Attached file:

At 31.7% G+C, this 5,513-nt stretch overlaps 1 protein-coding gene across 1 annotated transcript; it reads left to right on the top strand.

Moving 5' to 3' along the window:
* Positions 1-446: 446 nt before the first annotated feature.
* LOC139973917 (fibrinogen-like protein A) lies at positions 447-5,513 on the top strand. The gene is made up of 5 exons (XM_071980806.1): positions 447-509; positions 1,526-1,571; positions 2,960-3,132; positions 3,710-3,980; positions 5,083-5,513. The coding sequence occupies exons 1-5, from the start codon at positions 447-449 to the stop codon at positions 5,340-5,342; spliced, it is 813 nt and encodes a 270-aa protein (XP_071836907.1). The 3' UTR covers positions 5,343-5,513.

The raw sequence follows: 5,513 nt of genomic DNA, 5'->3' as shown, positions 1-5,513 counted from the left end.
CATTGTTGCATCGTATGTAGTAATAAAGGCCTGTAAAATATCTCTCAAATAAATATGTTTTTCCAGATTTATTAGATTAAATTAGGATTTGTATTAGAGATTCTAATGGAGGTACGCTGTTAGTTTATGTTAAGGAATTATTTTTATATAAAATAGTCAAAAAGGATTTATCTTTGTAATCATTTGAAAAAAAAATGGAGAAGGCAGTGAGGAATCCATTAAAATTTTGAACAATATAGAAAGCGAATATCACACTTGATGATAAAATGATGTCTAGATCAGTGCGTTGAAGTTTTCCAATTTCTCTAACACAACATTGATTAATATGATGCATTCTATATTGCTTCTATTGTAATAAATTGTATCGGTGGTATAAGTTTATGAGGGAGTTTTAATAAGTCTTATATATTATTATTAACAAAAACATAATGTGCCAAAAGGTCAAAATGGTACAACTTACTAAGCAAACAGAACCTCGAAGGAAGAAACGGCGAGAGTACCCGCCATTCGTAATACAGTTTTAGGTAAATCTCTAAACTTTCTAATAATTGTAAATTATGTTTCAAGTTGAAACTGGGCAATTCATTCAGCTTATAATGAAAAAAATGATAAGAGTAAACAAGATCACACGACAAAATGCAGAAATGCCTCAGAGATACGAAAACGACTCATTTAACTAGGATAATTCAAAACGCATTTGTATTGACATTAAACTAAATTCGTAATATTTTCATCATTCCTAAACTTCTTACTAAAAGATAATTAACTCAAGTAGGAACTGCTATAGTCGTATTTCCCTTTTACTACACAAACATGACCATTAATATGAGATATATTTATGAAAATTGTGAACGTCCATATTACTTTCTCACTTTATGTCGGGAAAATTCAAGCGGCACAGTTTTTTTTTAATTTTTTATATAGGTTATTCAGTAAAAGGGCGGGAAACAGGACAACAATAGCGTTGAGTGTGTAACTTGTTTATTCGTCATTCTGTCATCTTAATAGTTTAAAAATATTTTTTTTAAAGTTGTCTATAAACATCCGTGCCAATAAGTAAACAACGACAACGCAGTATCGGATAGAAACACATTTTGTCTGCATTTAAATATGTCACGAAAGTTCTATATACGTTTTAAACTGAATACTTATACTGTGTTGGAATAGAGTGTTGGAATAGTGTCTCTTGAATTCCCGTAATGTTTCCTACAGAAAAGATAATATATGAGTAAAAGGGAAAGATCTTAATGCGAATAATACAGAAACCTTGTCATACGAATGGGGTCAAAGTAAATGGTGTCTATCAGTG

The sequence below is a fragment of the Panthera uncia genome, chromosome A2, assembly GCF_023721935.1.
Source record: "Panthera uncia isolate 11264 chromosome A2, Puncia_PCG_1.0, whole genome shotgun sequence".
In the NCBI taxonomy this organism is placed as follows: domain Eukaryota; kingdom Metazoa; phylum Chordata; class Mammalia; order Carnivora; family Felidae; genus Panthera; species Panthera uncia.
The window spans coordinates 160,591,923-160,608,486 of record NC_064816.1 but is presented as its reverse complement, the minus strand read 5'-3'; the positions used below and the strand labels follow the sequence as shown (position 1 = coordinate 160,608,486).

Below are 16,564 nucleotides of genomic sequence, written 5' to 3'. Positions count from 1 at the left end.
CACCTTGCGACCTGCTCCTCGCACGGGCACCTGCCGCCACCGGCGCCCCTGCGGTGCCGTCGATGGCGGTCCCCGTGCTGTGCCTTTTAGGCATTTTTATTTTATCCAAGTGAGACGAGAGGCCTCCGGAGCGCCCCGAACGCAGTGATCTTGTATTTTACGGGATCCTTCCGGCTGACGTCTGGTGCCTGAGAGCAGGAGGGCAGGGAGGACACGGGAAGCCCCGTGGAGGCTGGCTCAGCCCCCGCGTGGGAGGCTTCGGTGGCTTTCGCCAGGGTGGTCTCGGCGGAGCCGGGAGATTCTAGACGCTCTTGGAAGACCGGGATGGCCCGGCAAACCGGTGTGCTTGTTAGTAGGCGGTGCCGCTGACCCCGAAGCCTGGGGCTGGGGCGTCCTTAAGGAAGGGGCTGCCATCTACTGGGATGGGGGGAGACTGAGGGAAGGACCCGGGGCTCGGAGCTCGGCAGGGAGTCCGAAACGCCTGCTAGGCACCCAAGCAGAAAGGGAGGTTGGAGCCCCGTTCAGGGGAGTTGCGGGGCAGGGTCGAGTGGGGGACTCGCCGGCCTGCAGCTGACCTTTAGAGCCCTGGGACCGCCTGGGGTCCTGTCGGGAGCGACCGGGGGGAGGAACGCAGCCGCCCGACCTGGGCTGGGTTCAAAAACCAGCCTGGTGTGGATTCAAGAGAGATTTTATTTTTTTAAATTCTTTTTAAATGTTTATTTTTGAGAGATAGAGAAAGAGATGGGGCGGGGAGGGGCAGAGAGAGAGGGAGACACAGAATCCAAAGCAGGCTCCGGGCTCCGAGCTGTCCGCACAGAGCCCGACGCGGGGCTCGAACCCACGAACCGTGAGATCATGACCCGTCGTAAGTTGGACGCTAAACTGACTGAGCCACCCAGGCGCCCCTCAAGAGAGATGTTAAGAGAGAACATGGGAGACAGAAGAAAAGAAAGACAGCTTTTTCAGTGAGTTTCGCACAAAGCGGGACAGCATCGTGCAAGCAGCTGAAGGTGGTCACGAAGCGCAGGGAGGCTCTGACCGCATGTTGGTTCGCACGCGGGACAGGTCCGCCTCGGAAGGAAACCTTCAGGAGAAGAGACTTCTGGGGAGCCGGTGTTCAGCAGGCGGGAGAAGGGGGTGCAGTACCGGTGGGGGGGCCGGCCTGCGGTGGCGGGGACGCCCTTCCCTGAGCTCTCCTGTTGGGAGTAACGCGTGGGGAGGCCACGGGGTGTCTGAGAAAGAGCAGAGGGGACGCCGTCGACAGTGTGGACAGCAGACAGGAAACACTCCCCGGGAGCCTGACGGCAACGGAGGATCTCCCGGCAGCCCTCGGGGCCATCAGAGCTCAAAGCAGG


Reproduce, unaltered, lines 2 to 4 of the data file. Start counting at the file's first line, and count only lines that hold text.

Moving 5' to 3' along the window:
* Positions 1-446: 446 nt before the first annotated feature.
* LOC139973917 (fibrinogen-like protein A) lies at positions 447-5,513 on the top strand. The gene is made up of 5 exons (XM_071980806.1): positions 447-509; positions 1,526-1,571; positions 2,960-3,132; positions 3,710-3,980; positions 5,083-5,513. The coding sequence occupies exons 1-5, from the start codon at positions 447-449 to the stop codon at positions 5,340-5,342; spliced, it is 813 nt and encodes a 270-aa protein (XP_071836907.1). The 3' UTR covers positions 5,343-5,513.